Zika's Rapid Rise and the Limp Global Response Reveal Dire Global Health Challenges

With cases rising in Florida, Singapore, Vietnam and Trinidad and Tobago, the Zika virus pandemic is raising public concern in regions across the globe, including the U.S., where about 80 percent of Americans are aware of it but only 40 percent understand how it is actually transmitted. This raises a host of questions not only about the clinical and epidemiological scope of the outbreak, but also about the ability of citizens, public health authorities and politicians at all levels to adequately deal with it.  So far, the response has been slow and the challenge remains serious and unpredictable. We need to understand an organism that the director of the Centers for Disease Control’s division of vector-borne diseases called “the most complicated issue CDC has ever faced.” Zika is linked to the mosquito vector, which received a new lease on life about 5,000 years ago when water storage enabled mosquitos to live closer to people. Our knowledge of Zika starts in 1947 in Uganda when the virus was first cultured from a monkey. Surprisingly there were only 14 human cases identified until 2007 when the virus unexpectedly started rapidly moving through Southeast Asia and the Pacific, stopping in Indonesia, Micronesia, French Polynesia, the Cook Islands, New Caledonia and Easter Island before reaching northeastern Brazil and eventually every country in South America. The most complicated issue CDC has ever faced. Dr. Lyle Petersen, director of the Centers ...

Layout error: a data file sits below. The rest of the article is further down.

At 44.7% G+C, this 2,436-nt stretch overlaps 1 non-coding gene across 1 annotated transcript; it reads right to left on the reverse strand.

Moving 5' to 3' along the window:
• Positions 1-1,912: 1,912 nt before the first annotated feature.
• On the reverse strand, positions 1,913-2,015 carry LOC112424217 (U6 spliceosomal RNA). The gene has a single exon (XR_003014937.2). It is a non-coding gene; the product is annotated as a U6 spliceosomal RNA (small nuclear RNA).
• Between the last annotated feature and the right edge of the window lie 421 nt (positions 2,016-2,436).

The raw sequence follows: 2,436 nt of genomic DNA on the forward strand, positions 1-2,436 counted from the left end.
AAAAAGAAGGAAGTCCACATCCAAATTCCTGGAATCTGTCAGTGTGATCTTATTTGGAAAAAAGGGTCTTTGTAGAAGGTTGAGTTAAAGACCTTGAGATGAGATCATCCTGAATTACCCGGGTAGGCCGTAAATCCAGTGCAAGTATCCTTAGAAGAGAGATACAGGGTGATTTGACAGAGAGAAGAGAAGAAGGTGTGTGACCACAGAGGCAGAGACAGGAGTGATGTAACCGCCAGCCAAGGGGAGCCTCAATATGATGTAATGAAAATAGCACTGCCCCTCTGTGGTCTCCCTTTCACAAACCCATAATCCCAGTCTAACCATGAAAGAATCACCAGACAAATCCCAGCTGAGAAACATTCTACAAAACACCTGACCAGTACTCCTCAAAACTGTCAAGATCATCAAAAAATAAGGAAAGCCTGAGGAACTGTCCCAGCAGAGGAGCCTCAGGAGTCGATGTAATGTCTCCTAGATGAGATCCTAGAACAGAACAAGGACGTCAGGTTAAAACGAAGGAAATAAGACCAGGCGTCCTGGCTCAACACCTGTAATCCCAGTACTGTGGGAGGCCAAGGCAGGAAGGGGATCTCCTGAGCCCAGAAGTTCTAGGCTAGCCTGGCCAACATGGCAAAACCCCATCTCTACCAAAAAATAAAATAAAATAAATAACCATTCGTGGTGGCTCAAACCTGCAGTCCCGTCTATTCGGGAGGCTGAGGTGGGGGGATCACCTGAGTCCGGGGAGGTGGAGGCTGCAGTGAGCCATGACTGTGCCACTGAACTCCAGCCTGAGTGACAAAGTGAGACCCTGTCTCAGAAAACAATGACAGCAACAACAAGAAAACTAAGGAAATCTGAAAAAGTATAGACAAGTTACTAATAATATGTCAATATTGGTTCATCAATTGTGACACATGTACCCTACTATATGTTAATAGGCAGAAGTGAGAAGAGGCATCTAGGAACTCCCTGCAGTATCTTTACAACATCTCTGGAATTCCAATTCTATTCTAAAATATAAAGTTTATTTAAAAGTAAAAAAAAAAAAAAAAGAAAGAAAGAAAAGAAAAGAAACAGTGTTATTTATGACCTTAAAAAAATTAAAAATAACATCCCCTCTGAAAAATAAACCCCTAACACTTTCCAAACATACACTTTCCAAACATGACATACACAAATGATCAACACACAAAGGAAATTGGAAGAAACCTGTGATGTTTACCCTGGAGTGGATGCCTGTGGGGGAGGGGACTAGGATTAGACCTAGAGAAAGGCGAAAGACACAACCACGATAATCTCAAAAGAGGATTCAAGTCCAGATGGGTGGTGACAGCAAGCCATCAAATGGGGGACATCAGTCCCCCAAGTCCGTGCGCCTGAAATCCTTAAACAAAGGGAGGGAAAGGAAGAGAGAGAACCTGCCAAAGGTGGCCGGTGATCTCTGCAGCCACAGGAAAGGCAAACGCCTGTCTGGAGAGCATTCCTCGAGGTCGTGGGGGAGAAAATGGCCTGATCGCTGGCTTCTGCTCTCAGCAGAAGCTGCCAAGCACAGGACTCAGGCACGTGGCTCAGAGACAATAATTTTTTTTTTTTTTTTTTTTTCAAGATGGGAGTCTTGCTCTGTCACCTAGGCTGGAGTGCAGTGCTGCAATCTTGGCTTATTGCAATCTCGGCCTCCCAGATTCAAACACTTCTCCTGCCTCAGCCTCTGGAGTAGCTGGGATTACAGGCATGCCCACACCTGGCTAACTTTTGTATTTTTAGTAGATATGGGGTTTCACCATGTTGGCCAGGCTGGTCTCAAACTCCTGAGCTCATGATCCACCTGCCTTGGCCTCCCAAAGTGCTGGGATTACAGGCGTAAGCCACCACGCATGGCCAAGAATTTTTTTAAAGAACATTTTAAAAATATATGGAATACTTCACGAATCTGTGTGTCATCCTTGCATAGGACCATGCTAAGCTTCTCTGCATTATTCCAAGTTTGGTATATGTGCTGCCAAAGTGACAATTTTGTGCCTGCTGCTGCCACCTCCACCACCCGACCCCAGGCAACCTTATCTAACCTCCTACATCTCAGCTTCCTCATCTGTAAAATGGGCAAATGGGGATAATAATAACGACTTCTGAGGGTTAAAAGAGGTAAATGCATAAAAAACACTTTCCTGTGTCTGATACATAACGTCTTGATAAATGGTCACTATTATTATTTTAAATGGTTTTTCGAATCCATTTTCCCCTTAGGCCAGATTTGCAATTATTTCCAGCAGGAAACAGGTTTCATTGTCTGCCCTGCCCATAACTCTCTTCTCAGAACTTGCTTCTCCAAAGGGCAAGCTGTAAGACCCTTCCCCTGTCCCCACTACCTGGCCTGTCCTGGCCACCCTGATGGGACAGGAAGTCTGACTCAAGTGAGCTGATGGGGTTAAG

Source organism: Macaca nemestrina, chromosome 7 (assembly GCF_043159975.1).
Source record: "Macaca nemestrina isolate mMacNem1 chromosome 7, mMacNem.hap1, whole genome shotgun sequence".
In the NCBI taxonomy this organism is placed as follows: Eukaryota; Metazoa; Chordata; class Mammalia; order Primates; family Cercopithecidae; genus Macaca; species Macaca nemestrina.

Source: Science - The Huffington Post - Category: Science Source Type: news

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BACKGROUND: Background: National emergencies have increased gun preparation (i.e., purchasing new guns or removing guns from storage) in the past, and these gun actions have, in turn, effected increases in firearm injuries and death. OBJECTIVE: Objecti...
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